Coping Mechanisms

Coping mechanism – make new memories

 

Image result for poignancy at Christmas

I know that a lot of people who read this blog are dreading The Holidays, or as we call them in England festivities. Most of them are looking back at the Thanksgivings, and Christmas’s before the shit hit the fan nostagically, remembering how wonderful they were, and thinking how they will never get them back; they may well be feeling as if they were a lie, all just a load of crap; they are probably feeling both! But more importantly some are actually afraid of them and the memories (triggers) that they will bring.

I think one of the things that compounds the feeling of dread is that expectations rise; we are constantly told  that everyone should be bappy during The Holidays. Media and adveritsing ram down our throats that everyone is happy and you should be too and if your not you’ve failed.

What a load of bollocks!! Sorry it is the only way to say it!

So we come to dread them; tell ourselves the stories of how the Thanksgiving’s before were always so happy. How the Christmas Holidays were full of fun and laughter; and the demon in our head tells us that we will never be that happy again.

He’s lying I know!  You can be if you want to, with our without your partner you can make something new, make new memories, something honest to look back on.

Christmas was always such a happy time in our house, we had the additional celebration of it being Tom’s birthday on Christmas Eve (I know! Don’t ever have unprotected sex in March, that’s what I learnt) and it was always a double celebration. The year that ‘The War’ broke out in our lives was the year that Tom was going to turn eighteen – which is a big deal in England.

In my normal indominatable way I was not going to let what had happened ruin what had always been a wonderful time of year for us; and I was especially not going to let it ruin Tom’s birthday.

So for our first Christmas I made new memories – we made new memories. We changed things we used to do – like going to the pub on Christmas Eve in the afternoon – and we went to the pub on Christmas day for a lunchtime drink before dinner.

We started a tradition of visiting a small quaint pub in the medieval city of Canterbury for lunch when we did our Christmas shopping – a pub that had not been tainted in any way by ‘The War’. In fact we continued that tradtion right up to the last Christmas before we left England for our adventure in France.

We started a tradition of playing Monopoly on Boxing day, we kept presents back to open after dinner, and I bought a Christmas tree to put up on the balcony of our home to show people that we were still together, and that I didn’t give a fuck what they thought! It  gave the illusion that we were deliriously happy; and whilst we were in a better place (God knows it couldn’t have been any worse!) I can assure you that there was still a lot of shit to go through!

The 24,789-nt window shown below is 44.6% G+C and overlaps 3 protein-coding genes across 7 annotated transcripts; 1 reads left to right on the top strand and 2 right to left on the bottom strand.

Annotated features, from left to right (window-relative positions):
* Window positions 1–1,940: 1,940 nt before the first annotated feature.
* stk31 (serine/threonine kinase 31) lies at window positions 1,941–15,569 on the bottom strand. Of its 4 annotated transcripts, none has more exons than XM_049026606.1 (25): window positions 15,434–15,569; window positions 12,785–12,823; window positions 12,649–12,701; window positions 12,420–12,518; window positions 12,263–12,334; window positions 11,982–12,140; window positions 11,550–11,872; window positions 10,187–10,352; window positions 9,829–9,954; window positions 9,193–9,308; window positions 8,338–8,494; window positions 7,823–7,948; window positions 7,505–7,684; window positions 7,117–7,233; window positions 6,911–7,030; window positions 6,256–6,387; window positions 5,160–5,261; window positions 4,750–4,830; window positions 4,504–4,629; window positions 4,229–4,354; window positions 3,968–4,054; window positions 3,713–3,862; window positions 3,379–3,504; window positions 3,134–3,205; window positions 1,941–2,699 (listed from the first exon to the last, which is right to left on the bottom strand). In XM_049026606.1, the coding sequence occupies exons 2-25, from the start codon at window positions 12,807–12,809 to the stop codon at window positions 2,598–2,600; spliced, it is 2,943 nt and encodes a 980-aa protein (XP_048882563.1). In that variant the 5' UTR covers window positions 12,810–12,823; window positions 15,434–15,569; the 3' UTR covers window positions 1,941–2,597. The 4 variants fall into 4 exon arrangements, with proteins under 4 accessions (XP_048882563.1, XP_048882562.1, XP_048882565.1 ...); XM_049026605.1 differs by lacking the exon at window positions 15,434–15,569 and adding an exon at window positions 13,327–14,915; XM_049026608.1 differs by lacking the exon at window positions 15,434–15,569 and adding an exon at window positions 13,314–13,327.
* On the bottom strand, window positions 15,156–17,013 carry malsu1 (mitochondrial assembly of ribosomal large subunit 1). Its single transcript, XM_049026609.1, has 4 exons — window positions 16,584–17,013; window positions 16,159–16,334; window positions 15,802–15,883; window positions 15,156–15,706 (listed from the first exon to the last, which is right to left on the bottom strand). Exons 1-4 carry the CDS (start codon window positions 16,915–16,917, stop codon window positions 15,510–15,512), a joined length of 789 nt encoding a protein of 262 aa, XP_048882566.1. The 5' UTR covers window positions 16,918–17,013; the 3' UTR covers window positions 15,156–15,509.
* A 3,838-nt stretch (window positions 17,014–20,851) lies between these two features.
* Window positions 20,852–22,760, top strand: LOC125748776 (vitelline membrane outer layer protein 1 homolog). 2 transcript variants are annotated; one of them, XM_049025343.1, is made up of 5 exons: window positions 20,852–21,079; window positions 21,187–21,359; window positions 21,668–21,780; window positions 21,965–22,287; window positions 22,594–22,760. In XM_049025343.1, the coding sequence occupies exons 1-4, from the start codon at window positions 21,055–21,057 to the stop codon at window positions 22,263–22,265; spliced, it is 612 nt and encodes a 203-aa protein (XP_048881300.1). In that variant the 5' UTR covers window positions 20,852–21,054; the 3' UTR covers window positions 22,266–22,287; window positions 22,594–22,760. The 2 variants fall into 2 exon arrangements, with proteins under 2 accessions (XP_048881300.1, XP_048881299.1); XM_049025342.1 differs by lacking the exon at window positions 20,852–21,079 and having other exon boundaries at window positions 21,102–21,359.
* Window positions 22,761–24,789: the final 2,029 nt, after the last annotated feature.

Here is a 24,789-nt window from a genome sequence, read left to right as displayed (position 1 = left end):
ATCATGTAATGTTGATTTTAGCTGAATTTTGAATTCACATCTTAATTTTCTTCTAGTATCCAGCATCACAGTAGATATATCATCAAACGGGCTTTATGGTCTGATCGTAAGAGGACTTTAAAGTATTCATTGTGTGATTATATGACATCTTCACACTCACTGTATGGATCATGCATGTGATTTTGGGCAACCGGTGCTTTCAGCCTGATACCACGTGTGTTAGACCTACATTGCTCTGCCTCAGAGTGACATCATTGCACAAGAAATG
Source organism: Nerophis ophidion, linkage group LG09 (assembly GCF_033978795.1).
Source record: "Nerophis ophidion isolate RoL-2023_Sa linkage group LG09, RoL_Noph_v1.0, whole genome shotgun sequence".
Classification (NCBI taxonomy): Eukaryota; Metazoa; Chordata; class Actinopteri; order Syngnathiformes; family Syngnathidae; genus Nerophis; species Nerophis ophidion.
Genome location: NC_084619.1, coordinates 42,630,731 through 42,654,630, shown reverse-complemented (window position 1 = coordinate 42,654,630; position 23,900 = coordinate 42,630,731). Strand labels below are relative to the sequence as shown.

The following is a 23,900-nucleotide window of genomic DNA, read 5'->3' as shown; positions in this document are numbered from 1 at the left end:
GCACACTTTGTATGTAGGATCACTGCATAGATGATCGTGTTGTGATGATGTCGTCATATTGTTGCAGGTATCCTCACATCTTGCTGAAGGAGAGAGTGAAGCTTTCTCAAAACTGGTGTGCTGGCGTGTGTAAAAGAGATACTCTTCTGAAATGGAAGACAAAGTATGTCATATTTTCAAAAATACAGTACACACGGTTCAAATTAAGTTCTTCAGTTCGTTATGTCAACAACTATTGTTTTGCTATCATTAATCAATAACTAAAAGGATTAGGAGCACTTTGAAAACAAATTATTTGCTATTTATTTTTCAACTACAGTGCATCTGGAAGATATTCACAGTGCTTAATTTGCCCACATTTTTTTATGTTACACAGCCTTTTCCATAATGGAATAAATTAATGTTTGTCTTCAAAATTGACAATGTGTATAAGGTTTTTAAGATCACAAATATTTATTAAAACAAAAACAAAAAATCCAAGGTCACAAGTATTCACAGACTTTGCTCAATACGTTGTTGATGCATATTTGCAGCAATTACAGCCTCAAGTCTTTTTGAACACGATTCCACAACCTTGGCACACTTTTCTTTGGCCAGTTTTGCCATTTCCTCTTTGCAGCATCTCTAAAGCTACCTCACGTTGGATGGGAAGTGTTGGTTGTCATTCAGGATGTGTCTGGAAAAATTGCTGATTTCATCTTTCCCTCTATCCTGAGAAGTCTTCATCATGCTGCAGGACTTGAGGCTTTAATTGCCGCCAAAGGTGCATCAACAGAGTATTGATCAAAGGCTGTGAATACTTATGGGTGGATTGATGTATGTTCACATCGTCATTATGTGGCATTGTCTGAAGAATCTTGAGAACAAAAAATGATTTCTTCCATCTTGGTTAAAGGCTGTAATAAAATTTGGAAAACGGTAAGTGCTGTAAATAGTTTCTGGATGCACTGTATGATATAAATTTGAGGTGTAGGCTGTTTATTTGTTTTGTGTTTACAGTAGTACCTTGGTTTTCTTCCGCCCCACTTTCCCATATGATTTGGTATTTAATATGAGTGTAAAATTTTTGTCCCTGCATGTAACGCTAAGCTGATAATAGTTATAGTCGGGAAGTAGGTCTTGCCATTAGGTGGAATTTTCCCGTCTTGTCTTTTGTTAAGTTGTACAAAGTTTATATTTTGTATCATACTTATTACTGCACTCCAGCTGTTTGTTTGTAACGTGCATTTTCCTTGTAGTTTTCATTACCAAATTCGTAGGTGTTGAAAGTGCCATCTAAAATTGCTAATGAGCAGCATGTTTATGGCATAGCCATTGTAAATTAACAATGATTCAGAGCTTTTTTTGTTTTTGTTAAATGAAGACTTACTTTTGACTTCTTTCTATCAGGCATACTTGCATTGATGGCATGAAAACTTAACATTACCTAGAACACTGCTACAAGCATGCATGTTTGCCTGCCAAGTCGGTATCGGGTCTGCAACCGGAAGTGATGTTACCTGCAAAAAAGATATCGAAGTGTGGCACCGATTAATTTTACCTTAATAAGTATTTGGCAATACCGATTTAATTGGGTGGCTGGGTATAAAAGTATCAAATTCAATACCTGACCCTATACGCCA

All of these things seem like really small things (always remember small steps)  but they then enabled us to follow those traditions the year after, and the years after that, new traditions, new memories that helped us to not look back with poignancy at the one’s we used to have.

So if your fighting to survive this is my advice:

Stop looking back, I know it’s hard but at this time of year just keep saying to yourself ‘it’s all about the here and now. If I get through this one the next one will be easier.’ And it will!

Make new memories, small things, perhaps new baubles for the tree, a different tradition for the day, a photograph to look back on when times are hard, this is one of the main ways that you will be able to face the future events without fear.

But most importantly if you want to survive you have to try, you have to make an effort if not for your relationship for yourself.

Remember you are grieving, rightfully so, for what has been lost, and all that entails including any holidays,birthdays, Easter, anniversaries, none of them seem real now, none of them seem honest when your world has been blown apart by an affair. The first year is the hardest because you have to face every one of them – with another lovely little anniversary known as Dday thrown in!

I can remember every one of them frightening me; so I  held on to a peice of advice I was given when my darling mum died: ‘Get through the first year and the others will get easier because you have done it once already.’ But you have to let it get easier, you have to let go.  It was good advice and I used it when my world was blown apart by betrayal.

Oh and Tom’s birthday – we threw him a great big party in our house, and Rich cried, because he never thought he would be there!

I will be sharing my journal entry from the first Christmas we were back together – ironically I did not write in it over Christmas but the entry is just before so look out for it.

As always I hope this helps. Stay strong, and remember – always have yourself because without yourself you have nothing.

Moisy

 

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